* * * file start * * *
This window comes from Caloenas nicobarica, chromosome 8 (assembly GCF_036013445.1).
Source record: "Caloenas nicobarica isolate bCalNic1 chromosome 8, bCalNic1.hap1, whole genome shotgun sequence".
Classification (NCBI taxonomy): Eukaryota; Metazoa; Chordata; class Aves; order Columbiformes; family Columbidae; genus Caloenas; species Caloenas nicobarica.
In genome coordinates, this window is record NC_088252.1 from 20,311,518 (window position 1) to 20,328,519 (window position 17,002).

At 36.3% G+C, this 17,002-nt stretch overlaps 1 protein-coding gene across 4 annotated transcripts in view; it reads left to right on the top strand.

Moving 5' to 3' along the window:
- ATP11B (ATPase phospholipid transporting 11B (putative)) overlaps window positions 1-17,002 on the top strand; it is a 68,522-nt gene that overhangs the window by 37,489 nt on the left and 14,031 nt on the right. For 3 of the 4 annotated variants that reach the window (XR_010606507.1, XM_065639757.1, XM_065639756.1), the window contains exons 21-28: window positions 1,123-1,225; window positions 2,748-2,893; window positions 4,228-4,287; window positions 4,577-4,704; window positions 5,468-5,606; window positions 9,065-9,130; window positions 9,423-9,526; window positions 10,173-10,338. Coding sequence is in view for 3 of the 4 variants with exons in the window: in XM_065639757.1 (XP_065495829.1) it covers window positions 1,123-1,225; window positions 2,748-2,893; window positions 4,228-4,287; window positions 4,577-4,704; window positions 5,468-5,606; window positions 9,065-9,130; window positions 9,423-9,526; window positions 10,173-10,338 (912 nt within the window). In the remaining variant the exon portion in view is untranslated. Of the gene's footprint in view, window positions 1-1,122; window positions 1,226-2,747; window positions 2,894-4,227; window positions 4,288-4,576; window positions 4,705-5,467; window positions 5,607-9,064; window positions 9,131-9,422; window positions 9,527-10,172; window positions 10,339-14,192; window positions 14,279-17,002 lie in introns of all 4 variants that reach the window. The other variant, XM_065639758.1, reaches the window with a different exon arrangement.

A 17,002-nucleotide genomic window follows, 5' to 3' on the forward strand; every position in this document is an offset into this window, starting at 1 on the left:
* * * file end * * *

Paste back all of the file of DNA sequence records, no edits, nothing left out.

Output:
This window comes from Caloenas nicobarica, chromosome 8 (assembly GCF_036013445.1).
Source record: "Caloenas nicobarica isolate bCalNic1 chromosome 8, bCalNic1.hap1, whole genome shotgun sequence".
Classification (NCBI taxonomy): Eukaryota; Metazoa; Chordata; class Aves; order Columbiformes; family Columbidae; genus Caloenas; species Caloenas nicobarica.
In genome coordinates, this window is record NC_088252.1 from 20,311,518 (window position 1) to 20,328,519 (window position 17,002).

At 36.3% G+C, this 17,002-nt stretch overlaps 1 protein-coding gene across 4 annotated transcripts in view; it reads left to right on the top strand.

Moving 5' to 3' along the window:
- ATP11B (ATPase phospholipid transporting 11B (putative)) overlaps window positions 1-17,002 on the top strand; it is a 68,522-nt gene that overhangs the window by 37,489 nt on the left and 14,031 nt on the right. For 3 of the 4 annotated variants that reach the window (XR_010606507.1, XM_065639757.1, XM_065639756.1), the window contains exons 21-28: window positions 1,123-1,225; window positions 2,748-2,893; window positions 4,228-4,287; window positions 4,577-4,704; window positions 5,468-5,606; window positions 9,065-9,130; window positions 9,423-9,526; window positions 10,173-10,338. Coding sequence is in view for 3 of the 4 variants with exons in the window: in XM_065639757.1 (XP_065495829.1) it covers window positions 1,123-1,225; window positions 2,748-2,893; window positions 4,228-4,287; window positions 4,577-4,704; window positions 5,468-5,606; window positions 9,065-9,130; window positions 9,423-9,526; window positions 10,173-10,338 (912 nt within the window). In the remaining variant the exon portion in view is untranslated. Of the gene's footprint in view, window positions 1-1,122; window positions 1,226-2,747; window positions 2,894-4,227; window positions 4,288-4,576; window positions 4,705-5,467; window positions 5,607-9,064; window positions 9,131-9,422; window positions 9,527-10,172; window positions 10,339-14,192; window positions 14,279-17,002 lie in introns of all 4 variants that reach the window. The other variant, XM_065639758.1, reaches the window with a different exon arrangement.

A 17,002-nucleotide genomic window follows, 5' to 3' on the forward strand; every position in this document is an offset into this window, starting at 1 on the left: